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    I have represented ability, or the freedom of the will, as a first truth of consciousness, a truth necessarily known to all moral agents. The inquiry may naturally arise, How then is it to be accounted for, that so many men have denied the liberty of the will, or ability to obey God? A recent writer thinks this denial a sufficient refutation of the affirmation, that ability is a first-truth of consciousness. It is important that this denial should be accounted for. That mankind affirm their obligation upon the real, though often latent and unperceived assumption of ability, there is no reasonable ground of doubt. I have said that first truths are frequently assumed, and certainly known without being always the direct object of thought or attention; and also that these truths are universally held in the practical judgments of men, while they sometimes in theory deny them. They know them to be true, and in all their practical judgments assume their truth, while they reason against them, think they prove them untrue, and not infrequently affirm, that they are conscious of an opposite affirmation. For example, men have denied, in theory, the law of causality, while they have at every moment of their lives acted upon the assumption of its truth. Others have denied the freedom of the will, who have, every hour of their lives, assumed, and acted, and judged, upon the assumption that the will is free. The same is true of ability, which, in respect to the commandments of God, is identical with freedom. Men have often denied the ability of man to obey the commandments of God, while they have always, in their practical judgments of themselves and of others, assumed their ability, in respect to those things that are really commanded by God. Now, how is this to be accounted for?

    1. Multitudes have denied the freedom of the will, because they have loosely confounded the will with the involuntary powers with the intellect and the sensibility. Locke, as is well known, regarded the mind as possessing but two primary faculties, the understanding and the will. President Edwards, as was said in a former lecture, followed Locke, and regarded all the states of the sensibility as acts of the will. Multitudes, nay the great mass of Calvinistic divines, with their hearers, have held the same views. This confounding of the sensibility with the will has been common for a long time. Now everybody is conscious, that the states of the sensibility, or mere feelings, cannot be produced or changed by a direct effort to feel thus or thus. Everybody knows from consciousness that the feelings come and go, wax and wane, as motives are presented to excite them. And they know also that these feelings are under the law of necessity and not of liberty; that is, that necessity is an attribute of these feelings, in such a sense, that under the circumstances, they will exist in spite of ourselves, and that they cannot be controlled by a direct effort to control them. Everybody knows that our feelings, or the states of our sensibility can be controlled only indirectly, that is by the direction of our thoughts. By directing our thoughts to an object calculated to excite certain feelings, we know that, when the excitability is not exhausted, feelings correlated to that object will come into play, of course and of necessity. So when any class of feelings exist, we all know that by diverting the attention from the object that excites them, they subside of course, and give place to a class correlated to the new object that at present occupies the attention. Now, it is very manifest how the freedom of the will has come to be denied by those who confound the will proper with the sensibility. These same persons have always known and assumed, that the actions of the will proper were free. Their error has consisted in not distinguishing in theory between the action of the proper will, and the involuntary states of the sensibility. In their practical judgments, and in their conduct, they have recognized the distinction which they have failed to recognize in their speculations and theories. They have every hour been exerting their own freedom, have been controlling directly their attention and their outward life, by the free exercise of their proper will. They have also, by the free exercise of the same faculty, been indirectly controlling the states of their sensibility. They have all along assumed the absolute freedom of the will proper, and have always acted upon the assumption, or they would not have acted at all, or even attempted to act. But since they did not in theory distinguish between the sensibility and the will proper, they denied in theory the freedom of the will. If the actions of the will be confounded with desires and emotions, as President Edwards confounded them, and as has been common, the result must be a theoretical denial of the freedom of the will. In this way we are to account for the doctrine of inability, as it has been generally held. It has not been clearly understood that moral law legislates directly, and, with strict propriety of speech, only over the will proper, and over the involuntary powers only indirectly through the will. It has been common to regard the law and the gospel of God, as directly extending their claims to the involuntary powers and states of mind; and, as was shown in a former lecture, many have regarded, in theory, the law as extending its claims to those states that lie wholly beyond, either the direct or indirect control of the will. Now, of course, with these views of the claims of God, ability is and must be denied. I trust we have seen in past lectures, that, strictly and properly speaking, the moral law restricts its claims to the actions of the will proper, in such a sense that, if there be a willing mind, it is accepted as obedience; that the moral law and the lawgiver legislate over involuntary states only indirectly, that is, through the will; and that the whole of virtue, strictly speaking, consists in good will or disinterested benevolence. Sane minds never practically deny, or can deny, the freedom of the will proper, or the doctrine of ability, when they make the proper discriminations between the will and the sensibility, and properly regard moral law as legislating directly only over the will. It is worthy of all consideration, that those who have denied ability, have almost always confounded the will and the sensibility; and that those who have denied ability, have always extended the claims of moral law beyond the pale of proper voluntariness; and many of them even beyond the limits of either the direct or the indirect control of the will.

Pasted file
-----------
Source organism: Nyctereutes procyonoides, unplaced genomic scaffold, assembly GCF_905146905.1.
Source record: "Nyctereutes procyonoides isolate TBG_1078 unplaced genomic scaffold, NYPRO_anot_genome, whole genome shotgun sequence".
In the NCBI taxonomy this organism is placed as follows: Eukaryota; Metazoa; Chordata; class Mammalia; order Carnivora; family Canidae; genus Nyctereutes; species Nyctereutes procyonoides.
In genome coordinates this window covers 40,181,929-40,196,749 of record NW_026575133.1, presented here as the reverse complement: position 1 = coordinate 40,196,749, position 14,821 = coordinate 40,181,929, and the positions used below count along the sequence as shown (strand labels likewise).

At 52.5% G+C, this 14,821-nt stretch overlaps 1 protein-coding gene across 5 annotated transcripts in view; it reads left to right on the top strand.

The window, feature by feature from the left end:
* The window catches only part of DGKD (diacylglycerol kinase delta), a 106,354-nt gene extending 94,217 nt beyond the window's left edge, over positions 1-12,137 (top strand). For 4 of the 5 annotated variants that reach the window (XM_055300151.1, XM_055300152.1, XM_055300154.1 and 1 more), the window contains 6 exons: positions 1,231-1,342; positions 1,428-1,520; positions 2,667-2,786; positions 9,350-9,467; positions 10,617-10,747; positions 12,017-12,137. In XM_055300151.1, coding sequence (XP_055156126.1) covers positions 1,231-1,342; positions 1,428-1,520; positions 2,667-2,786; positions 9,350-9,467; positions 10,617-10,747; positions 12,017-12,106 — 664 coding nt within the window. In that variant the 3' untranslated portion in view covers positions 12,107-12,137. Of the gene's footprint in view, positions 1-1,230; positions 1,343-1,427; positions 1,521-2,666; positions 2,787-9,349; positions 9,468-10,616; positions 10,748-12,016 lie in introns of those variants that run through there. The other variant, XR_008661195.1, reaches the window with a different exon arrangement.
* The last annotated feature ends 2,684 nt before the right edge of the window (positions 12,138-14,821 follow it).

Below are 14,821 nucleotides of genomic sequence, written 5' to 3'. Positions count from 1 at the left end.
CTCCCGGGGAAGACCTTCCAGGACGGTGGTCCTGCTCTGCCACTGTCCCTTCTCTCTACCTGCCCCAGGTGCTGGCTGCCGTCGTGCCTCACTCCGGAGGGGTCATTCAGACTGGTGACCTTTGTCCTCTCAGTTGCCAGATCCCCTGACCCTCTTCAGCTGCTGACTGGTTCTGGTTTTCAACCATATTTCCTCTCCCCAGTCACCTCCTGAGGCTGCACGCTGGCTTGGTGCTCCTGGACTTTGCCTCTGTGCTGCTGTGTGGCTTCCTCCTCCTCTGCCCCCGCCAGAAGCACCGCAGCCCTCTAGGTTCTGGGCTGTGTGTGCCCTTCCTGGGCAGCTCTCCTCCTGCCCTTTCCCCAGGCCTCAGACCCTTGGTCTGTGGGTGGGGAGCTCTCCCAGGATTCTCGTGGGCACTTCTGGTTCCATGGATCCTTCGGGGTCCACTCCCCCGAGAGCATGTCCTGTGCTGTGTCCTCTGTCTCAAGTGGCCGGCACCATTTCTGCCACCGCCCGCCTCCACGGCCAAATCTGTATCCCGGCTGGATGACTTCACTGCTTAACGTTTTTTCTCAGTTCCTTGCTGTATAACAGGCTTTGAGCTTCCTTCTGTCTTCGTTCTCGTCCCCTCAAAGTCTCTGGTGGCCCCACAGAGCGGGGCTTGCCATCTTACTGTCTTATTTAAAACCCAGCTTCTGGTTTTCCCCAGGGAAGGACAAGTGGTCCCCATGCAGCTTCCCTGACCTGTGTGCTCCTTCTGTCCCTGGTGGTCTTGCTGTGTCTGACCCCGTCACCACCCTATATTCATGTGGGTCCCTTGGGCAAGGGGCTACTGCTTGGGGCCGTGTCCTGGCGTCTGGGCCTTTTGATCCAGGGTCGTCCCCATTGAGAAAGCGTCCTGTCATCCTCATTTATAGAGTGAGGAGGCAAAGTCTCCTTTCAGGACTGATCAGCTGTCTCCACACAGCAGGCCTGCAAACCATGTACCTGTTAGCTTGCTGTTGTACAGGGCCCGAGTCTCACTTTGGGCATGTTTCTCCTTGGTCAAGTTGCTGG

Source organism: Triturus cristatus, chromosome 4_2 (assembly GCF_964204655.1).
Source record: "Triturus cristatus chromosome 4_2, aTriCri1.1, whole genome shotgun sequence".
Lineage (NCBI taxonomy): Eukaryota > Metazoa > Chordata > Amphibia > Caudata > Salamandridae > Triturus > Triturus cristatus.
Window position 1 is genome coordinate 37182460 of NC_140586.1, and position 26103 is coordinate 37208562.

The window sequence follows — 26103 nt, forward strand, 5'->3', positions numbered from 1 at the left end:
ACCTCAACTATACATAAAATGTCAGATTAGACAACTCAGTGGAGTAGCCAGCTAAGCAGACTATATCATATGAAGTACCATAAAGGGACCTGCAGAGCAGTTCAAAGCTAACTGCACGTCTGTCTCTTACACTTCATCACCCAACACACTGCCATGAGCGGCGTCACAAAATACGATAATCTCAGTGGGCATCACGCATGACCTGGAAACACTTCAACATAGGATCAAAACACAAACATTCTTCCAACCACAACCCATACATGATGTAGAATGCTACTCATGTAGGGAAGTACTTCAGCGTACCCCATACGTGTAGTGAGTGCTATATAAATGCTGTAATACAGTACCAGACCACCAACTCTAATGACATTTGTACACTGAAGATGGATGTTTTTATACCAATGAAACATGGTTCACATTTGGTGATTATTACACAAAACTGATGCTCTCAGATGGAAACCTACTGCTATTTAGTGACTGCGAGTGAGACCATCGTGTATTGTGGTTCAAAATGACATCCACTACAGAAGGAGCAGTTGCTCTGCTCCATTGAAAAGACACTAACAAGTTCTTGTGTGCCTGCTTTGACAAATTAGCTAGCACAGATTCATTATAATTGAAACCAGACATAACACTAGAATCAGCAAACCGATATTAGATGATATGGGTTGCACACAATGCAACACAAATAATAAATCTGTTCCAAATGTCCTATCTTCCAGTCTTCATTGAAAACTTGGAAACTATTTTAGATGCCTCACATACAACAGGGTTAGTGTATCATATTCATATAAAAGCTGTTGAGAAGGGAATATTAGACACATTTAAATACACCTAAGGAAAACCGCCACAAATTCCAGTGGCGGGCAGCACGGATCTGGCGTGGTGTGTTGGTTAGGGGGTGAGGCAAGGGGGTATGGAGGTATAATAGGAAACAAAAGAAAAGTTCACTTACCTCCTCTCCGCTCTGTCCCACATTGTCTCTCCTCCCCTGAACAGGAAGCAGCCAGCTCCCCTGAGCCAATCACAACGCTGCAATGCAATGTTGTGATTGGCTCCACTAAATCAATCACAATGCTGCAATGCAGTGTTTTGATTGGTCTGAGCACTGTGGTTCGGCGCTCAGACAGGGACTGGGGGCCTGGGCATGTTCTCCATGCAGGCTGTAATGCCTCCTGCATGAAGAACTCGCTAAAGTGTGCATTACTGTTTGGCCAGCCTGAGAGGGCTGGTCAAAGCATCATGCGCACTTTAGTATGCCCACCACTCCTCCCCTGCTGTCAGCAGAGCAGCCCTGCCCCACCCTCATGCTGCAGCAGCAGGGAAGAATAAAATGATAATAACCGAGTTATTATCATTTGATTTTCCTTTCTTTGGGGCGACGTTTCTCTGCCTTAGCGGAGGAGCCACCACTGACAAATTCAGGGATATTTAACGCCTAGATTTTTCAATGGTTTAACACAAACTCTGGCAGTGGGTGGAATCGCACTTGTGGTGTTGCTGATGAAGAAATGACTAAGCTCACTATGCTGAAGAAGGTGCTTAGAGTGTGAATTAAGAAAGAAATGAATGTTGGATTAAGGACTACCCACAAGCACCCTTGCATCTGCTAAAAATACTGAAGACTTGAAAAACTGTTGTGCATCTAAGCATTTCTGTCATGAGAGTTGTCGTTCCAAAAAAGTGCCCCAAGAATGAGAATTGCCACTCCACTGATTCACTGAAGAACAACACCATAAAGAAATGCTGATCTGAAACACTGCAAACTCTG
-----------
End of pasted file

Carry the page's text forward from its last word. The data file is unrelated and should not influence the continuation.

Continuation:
But the inquiry may arise, how it comes to pass that men have so extensively entertained the impression, that the moral law legislates directly over those feelings, and over those states of mind which they know to be involuntary? I answer, that this mistake has arisen out of a want of just discrimination between the direct and indirect legislation of the law, and of the lawgiver. It is true that men are conscious of being responsible for their feelings and for their outward actions, and even for their thoughts. And it is really true that they are responsible for them, in so far as they are under either the direct or indirect control of the will. And they know that these acts and states of mind are possible to them, that is, that they have an indirect ability to produce them. They, however, loosely confound the direct and indirect ability and responsibility. The thing required by the law directly and presently is benevolence or goodwill. This is what, and all that, the law strictly, presently or directly requires. It indirectly requires all those outward and inward acts and states that are connected directly and indirectly with this required act of will, by a law of necessity; that is, that those acts and states should follow as soon as by a natural and necessary law they will follow from a right action of the will. When these feelings, and states, and acts do not exist, they blame themselves, generally with propriety, because the absence of them is in fact owing to a want of the required act of the will. Sometimes, no doubt, they blame themselves unjustly, not considering that, although the will is right, of which they are conscious, the involuntary state or act does not follow, because of exhaustion, or because of some disturbance in the established and natural connection between the acts of the will and its ordinary sequents. When this exhaustion or disturbance exists, men are apt, loosely and unjustly, to write bitter things against themselves. They often do the same in hours of temptation, when Satan casts his fiery darts at them, lodging them in the thoughts and involuntary feelings. The will repels them, but they take effect, for the time being, in spite of one's self, in the intellect and sensibility. Blasphemous thoughts are suggested to the mind, unkind thoughts of God are suggested, and in spite of one's self, these abominable thoughts awaken their correlated feelings. The will abhors them and struggles to suppress them, but for the time being, finds itself unable to do anything more than to fight and resist.